The goal of this proposed K01 mentored career development award is to support Dr. Jennifer Ross?s research training in the advanced epidemiologic methods of geospatial and mathematical modeling of HIV and tuberculosis (TB) to further her goal of developing targeting strategies for prevention of TB among people living with HIV (PLHIV). Dr. Ross is currently an Acting Instructor/Senior Fellow in infectious diseases at the University of Washington. This award will support her development in modeling methods and implementation science to facilitate her transition to becoming an independent investigator. She will receive mentorship from Dr. Ruanne Barnabas, Professor Simon Hay, Dr. David Dowdy, and Dr. Judith Wasserheit for this award. The research goal of the award is to maximize the public health impact of preventive therapy (PT), either with isoniazid alone or with rifapentine, for TB prevention in HIV-infected individuals using cutting-edge geospatial models that integrate existing epidemiologic information. TB is the leading cause of death among PLHIV in sub-Saharan Africa, including those recently started on antiretroviral (ART) therapy in Uganda. PT prevents tuberculosis and TB-associated mortality among PLHIV, but fewer than 5% of eligible Ugandans receive it due to limited resources to successfully implement PT programs. This award will marry the expanding sources of TB and HIV surveillance data in Uganda with the expertise at UW and the Institute for Health Metrics and Evaluation in spatiotemporal and mathematical modeling to produce novel tools that guide PT implementation. This K01 proposal will inform the prioritization of PT through three research aims. In the first aim, Dr. Ross will examine the relationship between ART coverage and geographic predictors of TB with TB prevalence, incidence, and mortality among PLHIV using geospatial and mathematical models. In the second aim, Dr. Ross will estimate the impact of PT implementation on HIV-TB mortality using mathematical models of a regionally- targeted implementation strategy versus uniform roll-out. Finally, in the third aim, Dr. Ross will engage stakeholders to inform model development, evaluate the effect of engagement with the model on stakeholder support of modeling, and facilitate implementation of targeted TB prevention. This award will support Dr. Ross to dedicate more than 75% of her effort to research as she furthers her learning in the methods and application of state-of-the-art geospatial and mathematical modeling techniques. Acquiring these advanced skills will facilitate her future R01 proposals. With her clinical training in infectious disease, her outstanding mentorship, and the support of this award to further develop her expertise, Dr. Ross will be well-positioned to contribute to the control of TB and HIV epidemics in sub-Saharan Africa.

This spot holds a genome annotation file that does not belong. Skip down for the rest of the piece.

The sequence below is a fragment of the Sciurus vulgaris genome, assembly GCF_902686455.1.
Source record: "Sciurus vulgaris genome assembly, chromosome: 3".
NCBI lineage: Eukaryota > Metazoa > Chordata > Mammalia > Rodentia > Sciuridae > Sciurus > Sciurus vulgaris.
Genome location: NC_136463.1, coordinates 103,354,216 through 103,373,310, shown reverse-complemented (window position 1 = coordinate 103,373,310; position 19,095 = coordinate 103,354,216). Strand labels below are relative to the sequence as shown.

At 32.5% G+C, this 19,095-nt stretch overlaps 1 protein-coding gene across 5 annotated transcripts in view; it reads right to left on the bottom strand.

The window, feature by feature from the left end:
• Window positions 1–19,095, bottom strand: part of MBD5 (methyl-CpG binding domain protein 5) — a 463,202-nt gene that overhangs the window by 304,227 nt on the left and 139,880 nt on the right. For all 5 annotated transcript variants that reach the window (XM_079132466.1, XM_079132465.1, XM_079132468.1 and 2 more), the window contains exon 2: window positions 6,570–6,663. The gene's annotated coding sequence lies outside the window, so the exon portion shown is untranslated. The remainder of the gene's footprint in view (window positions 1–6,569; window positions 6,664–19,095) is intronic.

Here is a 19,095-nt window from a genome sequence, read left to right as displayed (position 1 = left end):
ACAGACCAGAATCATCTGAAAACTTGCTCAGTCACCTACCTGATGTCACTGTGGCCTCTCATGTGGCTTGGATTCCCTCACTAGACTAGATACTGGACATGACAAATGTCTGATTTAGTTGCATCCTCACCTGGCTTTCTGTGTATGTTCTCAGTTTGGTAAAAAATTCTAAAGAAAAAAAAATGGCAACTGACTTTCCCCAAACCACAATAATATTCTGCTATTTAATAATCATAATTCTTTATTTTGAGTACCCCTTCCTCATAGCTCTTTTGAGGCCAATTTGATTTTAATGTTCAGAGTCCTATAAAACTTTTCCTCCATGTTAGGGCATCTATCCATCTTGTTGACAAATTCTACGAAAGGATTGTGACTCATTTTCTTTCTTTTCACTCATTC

This study will develop mapping and modeling tools to guide use of the antibiotic isoniazid for preventing tuberculosis (TB) among people with HIV infection. This study takes place in Uganda, where TB is the leading cause of death among people with HIV, and is important for global health because TB is among the leading causes of death for the more than 35 million people living with HIV worldwide. The tools developed may help to stretch limited health resources by identifying the places where prioritizing isoniazid use could have the greatest health impact.